Among the Friends of Munson Mountain are Hilma Labelle

Among the Friends of Munson Mountain are Hilma Labelle

Concerns roll in on Penticton BMX track

The Friends of Munson Mountain would like to see a new BMX park developed somewhere other than the currently proposed site.

The Friends of Munson Mountain would like to see a new BMX park developed somewhere other than the currently proposed site.

The city owns 10 acres of land on 630 Munson Mountain Rd. – right near the entrance to the Munson Mountain parking lot, and is considering the allocation of two to three acres for Penticton BMX to develop a bike park.

“I don’t think this is the place for a BMX park,” said Lauren Calancie, a Friend of Munson Mountain who lives near the site.

The organization formed about two weeks ago as a way to increase the public’s awareness of the possible development.

The Friends said that as a BMX park, the space will only cater to a small portion of Penticton’s population, and they would like to see a development which will incorporate the entire community.

While they have a different vision for the site, the group’s dismay isn’t focused towards Penticton BMX.

“The city handed them this gem,” Calancie said. “They’re understandably happy.”

The Friends are not opposed to exploring development options on the site, but they feel as though the BMX park was pushed forward with an aggressive timeline.

“This project is steamrolling full force ahead,” reads a press release from the Friends of Munson Mountain. “Should Penticton’s rare treasure – the Munson Mountain property – be hastily given over to a small, special interest group? Friends of Munson Mountain believe that this area should be developed carefully and thoughtfully, with the needs of the whole Penticton community in mind.”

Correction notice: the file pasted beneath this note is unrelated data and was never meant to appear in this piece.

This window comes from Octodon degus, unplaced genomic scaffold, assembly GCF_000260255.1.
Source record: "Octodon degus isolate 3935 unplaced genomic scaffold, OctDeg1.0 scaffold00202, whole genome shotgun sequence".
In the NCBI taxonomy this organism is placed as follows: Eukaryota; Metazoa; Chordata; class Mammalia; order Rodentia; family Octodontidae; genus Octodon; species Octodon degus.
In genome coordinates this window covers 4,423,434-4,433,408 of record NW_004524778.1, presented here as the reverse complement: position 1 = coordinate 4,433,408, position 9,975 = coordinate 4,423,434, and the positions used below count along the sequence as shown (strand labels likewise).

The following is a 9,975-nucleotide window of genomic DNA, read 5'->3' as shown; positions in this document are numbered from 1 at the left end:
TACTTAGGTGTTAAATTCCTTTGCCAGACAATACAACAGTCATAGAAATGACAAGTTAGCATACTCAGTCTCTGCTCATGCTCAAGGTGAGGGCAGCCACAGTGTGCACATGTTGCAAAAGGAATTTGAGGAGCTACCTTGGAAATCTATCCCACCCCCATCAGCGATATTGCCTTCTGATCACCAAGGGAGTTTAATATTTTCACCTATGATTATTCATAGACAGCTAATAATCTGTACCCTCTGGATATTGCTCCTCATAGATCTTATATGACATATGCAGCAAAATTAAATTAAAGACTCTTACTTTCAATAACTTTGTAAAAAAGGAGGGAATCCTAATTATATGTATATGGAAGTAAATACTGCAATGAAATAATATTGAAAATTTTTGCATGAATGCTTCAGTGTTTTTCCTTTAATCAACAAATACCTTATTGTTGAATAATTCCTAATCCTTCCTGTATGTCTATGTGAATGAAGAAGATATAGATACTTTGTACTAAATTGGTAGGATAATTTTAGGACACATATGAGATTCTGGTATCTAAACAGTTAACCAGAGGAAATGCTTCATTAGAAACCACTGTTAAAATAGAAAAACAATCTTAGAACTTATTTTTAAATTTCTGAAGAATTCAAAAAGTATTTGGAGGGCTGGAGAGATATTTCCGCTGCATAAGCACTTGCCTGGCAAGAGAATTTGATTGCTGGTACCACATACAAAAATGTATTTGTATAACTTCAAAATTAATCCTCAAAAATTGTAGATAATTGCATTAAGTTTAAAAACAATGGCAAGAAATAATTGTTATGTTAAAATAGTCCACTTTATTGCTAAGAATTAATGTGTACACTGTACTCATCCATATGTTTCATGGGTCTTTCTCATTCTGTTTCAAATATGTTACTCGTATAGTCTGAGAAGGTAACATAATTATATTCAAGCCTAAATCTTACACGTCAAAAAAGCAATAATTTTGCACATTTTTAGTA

But before city council will have the ability to hold a public hearing and decide whether or not to allow the BMX park, the Agricultural Land Commission must first approve proper usage for site.

Coun. Tarik Sayeed, who recently toured the Munson Mountain property, expects the file to come back to council in one or two months.

“I think that the pace we are at is fine,” he said. “We don’t even know when we’re going to find out what the decision is.”

Margaret Holm, a Friend of Munson Mountain, said that instead of waiting to hear from the Agricultural Land Commission, she would rather see council place a year-long moratorium on the project; using the time to gauge the desires of all possible user groups in town.

Coun. Sayeed said that whether it’s a BMX park or another community feature, his main priority is on the site’s long-term plans, as an extension to an adjacent cemetery will be important in the years to come.

“The flexibility needs to be there over several decades, so that we can convert it back to cemetery,” he said. “The last thing I want to see 40 years from now is not having any land for that.”

Friend of Munson Mountain Sally Kilburg said there’s great potential in developing the site to be multi-use park, but that moving the top layer of soil on site for a bike park would add significant dust to the nearby environment, which will not be good for nearby farmers.

“It’ll be inviting all these unsupervised kids,” Kilburg said, adding that it could be a challenge to contain them to the designated space. And because of it’s far proximity from town, Kilburg said the need for automotive transportation will increase the carbon footprint of the users.

Instead of building the park at Munson Mountain, the Friends suggested Penticton BMX instead converts McLaren Park Arena into an indoor park, or perhaps the empty lot near Okanagan College.

Andrew Bayston, president of Penticton BMX, could not be reached for comment before press deadline.